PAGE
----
That little quote – from a detective examining the body of a murdered woman – should give you some idea of the level that Don’t Answer the Phone! is pitched at. It’s cheap, sleazy and probably misogynistic, but not quite what you’d call depraved, thanks to some decent performances and a touch of black humour.
Above all, the film has personality... This personality may be a hulking Vietnam vet who spends most of the film talking to his reflection and strangling beautiful women, but personality it is nevertheless. His name is Kirk Smith and he looks like this:
Kirk (played by Nicholas Worth) is terrorising the streets of Hollywood, using his job as a photographer to talk his way into aspiring models’ homes, snap a few shots and then strangle them to death. When he’s out not strangling, he likes to lift weights while sweatily assuring himself “I’m all man”. And, when he’s not doing that, he likes to phone in to the radio show of psychiatrist Dr. Lindsay Gale (Flo Gerrish) in the guise of his heavily accented alter-ego, Ramón.
Regular visitors to Anchorwoman In Peril! will know I’m prone to widening the definition of “anchorwoman” to include great characters like Lauren Hutton’s TV director in Someone’s Watching Me! or Jodie Foster’s radio talk-show host in The Brave One. I think we can also squeeze in Don’t Answer the Phone’s Lindsay Gale here. Not because she’s particularly memorable (she isn’t), and not because Gerrish plays her particularly well (she doesn’t), but mainly because she shouts at her patients and makes them cry. And that makes me laugh. A lot!
A typical session goes along these lines:
Dr. L: Are the drugs more important than your parents, Lisa?
Drug addict: Mmm.
Dr. L: Say it, Lisa! Tell your mommy the drugs are more important than her!
Drug addict: The drugs are more important than you, Mom.
Dr. L: Louder!
Drug addict: The drugs are more important than you, Mom!
Dr. L: Louder! Shout it, Lisa!
Drug addict: THE DRUGS ARE MORE IMPORTANT THAN YOU, MOM!!!!
(Lisa has a breakdown and starts sobbing)
Dr. L: There, now you can help yourself. That’s a major breakthrough, Lisa.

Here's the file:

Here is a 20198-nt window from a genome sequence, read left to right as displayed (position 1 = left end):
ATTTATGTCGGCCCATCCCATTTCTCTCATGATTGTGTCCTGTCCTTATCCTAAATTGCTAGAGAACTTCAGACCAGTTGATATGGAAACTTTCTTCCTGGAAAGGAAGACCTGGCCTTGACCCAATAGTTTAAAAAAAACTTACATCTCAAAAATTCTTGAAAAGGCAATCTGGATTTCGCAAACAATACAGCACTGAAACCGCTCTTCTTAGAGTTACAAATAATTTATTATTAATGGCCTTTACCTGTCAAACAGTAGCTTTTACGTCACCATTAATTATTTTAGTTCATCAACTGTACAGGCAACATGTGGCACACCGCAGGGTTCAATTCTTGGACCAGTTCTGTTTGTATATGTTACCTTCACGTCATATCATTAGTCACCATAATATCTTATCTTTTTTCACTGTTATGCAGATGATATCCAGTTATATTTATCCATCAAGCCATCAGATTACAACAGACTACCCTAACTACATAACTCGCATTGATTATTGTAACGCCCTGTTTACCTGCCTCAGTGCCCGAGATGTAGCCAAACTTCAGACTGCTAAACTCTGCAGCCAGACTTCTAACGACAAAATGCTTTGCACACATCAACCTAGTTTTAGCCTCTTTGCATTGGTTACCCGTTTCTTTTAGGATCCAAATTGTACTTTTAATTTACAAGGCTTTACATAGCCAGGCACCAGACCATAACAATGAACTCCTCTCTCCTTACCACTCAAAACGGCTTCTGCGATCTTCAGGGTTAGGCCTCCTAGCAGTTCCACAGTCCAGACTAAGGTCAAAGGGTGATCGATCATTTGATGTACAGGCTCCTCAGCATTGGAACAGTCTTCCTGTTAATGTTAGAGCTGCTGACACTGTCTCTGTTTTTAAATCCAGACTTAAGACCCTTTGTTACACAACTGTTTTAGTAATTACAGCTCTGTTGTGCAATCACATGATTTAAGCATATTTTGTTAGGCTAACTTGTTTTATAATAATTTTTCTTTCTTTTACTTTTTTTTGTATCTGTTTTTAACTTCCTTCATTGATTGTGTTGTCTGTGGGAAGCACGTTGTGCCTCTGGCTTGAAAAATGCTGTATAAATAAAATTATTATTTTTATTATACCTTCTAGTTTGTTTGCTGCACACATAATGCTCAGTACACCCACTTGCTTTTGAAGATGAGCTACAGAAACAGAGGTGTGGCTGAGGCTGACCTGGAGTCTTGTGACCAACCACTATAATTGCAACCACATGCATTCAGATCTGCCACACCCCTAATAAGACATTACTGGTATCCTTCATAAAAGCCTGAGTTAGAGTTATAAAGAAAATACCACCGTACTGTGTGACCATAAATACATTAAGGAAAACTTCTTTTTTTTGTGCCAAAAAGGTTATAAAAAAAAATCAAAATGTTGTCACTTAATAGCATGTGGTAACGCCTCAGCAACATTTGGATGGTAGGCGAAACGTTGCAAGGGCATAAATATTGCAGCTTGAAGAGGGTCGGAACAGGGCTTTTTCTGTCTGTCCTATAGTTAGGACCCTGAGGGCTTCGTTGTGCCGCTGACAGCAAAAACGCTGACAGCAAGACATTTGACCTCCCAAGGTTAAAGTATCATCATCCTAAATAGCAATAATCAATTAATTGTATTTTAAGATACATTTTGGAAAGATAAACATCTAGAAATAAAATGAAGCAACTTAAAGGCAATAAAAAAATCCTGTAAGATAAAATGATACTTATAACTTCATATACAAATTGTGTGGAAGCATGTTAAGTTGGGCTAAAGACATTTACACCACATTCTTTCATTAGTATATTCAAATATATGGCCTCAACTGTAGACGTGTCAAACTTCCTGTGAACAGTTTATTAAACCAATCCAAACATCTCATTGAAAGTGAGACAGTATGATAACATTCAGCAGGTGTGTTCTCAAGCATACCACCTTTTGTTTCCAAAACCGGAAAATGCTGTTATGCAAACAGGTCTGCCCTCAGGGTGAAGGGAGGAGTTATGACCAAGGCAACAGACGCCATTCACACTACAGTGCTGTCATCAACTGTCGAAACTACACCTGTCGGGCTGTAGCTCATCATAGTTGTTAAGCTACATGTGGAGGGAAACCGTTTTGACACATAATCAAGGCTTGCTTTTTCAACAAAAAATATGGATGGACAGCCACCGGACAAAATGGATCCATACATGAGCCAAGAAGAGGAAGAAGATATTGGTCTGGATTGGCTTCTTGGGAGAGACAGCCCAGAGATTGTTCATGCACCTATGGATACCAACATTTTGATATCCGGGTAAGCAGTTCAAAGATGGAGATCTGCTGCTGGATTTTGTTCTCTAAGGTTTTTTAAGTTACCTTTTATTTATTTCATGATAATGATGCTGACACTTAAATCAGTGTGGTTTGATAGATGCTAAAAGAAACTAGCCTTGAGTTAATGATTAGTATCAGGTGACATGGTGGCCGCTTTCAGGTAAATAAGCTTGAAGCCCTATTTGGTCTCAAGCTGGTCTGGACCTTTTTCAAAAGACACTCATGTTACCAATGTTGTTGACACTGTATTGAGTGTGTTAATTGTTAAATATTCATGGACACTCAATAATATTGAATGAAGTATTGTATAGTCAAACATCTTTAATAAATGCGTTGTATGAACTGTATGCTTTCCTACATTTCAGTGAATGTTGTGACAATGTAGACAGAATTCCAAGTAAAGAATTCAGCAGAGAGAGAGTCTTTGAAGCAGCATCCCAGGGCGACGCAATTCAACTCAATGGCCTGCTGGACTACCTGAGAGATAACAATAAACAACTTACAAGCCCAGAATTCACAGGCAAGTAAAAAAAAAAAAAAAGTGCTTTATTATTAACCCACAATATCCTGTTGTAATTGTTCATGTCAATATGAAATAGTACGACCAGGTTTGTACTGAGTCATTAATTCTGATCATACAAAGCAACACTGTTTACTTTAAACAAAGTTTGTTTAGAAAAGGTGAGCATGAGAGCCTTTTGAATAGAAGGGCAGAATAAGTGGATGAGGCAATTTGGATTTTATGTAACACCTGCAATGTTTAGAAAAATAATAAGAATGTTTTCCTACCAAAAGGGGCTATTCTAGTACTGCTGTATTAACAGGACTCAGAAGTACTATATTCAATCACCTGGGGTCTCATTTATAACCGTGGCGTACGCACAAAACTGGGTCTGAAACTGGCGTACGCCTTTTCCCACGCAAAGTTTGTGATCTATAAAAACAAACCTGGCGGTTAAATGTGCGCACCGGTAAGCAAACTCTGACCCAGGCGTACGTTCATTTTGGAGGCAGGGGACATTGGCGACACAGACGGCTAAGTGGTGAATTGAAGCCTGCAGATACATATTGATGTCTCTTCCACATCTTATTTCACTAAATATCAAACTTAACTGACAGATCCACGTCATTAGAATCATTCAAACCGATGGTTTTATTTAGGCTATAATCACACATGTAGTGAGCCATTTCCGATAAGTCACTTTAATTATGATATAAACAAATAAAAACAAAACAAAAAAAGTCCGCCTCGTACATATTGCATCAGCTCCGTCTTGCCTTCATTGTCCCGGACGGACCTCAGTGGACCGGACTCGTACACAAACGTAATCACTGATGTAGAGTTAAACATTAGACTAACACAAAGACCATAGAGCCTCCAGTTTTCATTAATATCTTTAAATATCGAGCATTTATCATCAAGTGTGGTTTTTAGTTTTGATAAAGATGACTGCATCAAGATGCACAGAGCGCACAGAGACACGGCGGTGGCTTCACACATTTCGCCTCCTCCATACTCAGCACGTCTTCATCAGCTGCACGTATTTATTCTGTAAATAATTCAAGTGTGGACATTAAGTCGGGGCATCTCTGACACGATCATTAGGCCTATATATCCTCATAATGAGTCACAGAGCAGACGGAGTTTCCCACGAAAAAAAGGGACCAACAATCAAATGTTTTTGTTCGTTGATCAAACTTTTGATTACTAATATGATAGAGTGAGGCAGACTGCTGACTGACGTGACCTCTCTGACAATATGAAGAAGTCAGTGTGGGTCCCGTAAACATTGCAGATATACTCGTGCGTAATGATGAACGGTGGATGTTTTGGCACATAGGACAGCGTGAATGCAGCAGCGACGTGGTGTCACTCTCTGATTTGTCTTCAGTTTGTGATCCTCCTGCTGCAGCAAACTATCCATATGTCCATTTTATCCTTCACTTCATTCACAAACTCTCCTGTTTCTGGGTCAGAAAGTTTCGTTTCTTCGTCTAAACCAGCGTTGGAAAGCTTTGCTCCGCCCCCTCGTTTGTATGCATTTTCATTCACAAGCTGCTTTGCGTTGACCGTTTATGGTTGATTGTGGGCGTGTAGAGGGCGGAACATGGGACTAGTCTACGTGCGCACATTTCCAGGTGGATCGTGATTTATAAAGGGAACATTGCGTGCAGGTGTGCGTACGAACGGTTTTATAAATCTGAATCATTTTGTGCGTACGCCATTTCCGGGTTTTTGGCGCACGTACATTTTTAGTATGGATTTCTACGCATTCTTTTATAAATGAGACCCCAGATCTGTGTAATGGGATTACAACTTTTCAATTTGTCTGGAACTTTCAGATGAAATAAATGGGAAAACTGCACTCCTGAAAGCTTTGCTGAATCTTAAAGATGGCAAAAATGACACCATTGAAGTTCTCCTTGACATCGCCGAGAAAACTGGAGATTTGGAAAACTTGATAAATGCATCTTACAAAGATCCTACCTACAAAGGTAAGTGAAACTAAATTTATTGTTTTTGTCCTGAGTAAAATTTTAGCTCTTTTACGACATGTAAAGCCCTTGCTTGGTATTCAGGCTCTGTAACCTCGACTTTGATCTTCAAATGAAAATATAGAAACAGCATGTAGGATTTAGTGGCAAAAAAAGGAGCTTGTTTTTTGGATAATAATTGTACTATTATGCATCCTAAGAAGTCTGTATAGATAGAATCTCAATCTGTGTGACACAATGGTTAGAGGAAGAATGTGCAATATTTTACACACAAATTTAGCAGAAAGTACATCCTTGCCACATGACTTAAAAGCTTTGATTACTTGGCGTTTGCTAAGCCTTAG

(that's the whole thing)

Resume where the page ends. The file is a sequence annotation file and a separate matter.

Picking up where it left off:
Unfortunately, the therapy doesn’t quite pay off, and a later scene finds Lisa threatening to jump from the top of a high building – but that’s drugs for you. You should probably just say no, unless you want to end up being yelled at by a radio psychiatrist too.
Another reason I think Don’t Answer the Phone! qualifies as an Anchorwoman In Peril movie is because it covers one of the classic AIP bases so well – namely, the Live-On-Air Wig-Out scene. I’ve already mentioned that Kirk regularly phones in to Lindsay’s radio programme – something that she manages to take in good humour – but matters get a little out of control when Kirk encourages a prostitute to call the show, and then promptly strangles her live on air. Cue lots of muffled grunting, people screaming, producers trying to pull the plug, and Lindsay eventually marching down to the police station with a handful of “terrifying tapes” to hand in. Frasier was never this much fun!
There’s also a sly vein of humour running through the film’s attempts to explain its killer’s psychosis – typified by the moment when an expert advises the police that “a scientific description of the strangler’s type would be a paranoid obsessive compulsive psychotic schizophrenic” (!). And then there’s Kirk’s own explanations, blurted out to his victims or directed at himself in the mirror, including: “I never had enough faith in myself”, “I went to see the wrong doctors”, “I loved my puppy but I strangled him”, and “Well, Dad, are you proud of me now? Do I measure up?”. Ultimately, Kirk’s motives are impossible to identify: they don’t make sense; they’re a parody of serial killer profiles... Simply put, the guy’s just nuts.
Despite its silliness, Don’t Answer the Phone! is also undeniably nasty at times. The murder sequences dwell on the pain and suffering of the exclusively female victims, while simultaneously trying to mix in a few titillating nudie-shots. Not the best way to endear yourself to a wide audience... but then Don’t Answer the Phone! was never going to appeal to one.